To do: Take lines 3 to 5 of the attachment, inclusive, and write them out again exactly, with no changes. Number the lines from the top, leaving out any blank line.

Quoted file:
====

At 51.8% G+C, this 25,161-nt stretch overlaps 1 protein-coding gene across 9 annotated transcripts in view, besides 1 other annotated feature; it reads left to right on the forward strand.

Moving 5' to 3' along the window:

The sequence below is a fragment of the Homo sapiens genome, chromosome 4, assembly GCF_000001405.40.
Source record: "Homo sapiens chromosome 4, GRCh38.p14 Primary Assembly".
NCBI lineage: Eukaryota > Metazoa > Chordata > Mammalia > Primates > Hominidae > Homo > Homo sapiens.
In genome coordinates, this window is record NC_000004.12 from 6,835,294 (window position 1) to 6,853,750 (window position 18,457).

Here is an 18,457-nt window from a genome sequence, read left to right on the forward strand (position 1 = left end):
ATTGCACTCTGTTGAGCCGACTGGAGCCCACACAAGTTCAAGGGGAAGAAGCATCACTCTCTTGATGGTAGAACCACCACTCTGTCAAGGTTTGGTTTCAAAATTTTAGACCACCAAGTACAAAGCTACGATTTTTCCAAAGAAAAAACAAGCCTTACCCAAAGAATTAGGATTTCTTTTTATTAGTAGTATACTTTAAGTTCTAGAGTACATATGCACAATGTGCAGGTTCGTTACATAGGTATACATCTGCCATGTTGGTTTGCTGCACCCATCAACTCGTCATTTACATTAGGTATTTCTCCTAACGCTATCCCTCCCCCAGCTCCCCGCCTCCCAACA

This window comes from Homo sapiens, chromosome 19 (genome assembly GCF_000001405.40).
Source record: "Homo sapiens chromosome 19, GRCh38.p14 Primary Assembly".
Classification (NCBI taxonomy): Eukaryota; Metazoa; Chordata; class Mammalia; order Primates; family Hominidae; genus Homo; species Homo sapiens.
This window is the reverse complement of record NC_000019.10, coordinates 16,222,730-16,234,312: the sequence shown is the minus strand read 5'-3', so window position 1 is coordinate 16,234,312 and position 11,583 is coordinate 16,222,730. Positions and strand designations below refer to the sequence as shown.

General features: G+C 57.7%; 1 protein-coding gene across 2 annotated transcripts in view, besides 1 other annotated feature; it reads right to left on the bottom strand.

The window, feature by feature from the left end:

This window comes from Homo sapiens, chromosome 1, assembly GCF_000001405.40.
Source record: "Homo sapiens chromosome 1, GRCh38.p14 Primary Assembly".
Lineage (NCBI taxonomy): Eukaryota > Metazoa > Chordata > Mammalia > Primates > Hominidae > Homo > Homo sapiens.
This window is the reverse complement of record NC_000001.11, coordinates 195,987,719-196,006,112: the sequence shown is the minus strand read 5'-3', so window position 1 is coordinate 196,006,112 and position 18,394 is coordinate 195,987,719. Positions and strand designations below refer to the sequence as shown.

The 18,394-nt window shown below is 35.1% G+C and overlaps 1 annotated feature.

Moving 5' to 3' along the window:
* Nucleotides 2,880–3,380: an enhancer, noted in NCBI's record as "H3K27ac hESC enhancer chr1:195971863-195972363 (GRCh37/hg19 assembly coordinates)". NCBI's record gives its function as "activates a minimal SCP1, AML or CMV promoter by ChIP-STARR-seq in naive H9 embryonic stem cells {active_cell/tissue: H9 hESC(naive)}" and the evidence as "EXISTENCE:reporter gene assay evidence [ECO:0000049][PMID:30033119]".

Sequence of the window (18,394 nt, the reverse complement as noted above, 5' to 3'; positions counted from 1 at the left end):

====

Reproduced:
The sequence below is a fragment of the Homo sapiens genome, chromosome 4, assembly GCF_000001405.40.
Source record: "Homo sapiens chromosome 4, GRCh38.p14 Primary Assembly".
NCBI lineage: Eukaryota > Metazoa > Chordata > Mammalia > Primates > Hominidae > Homo > Homo sapiens.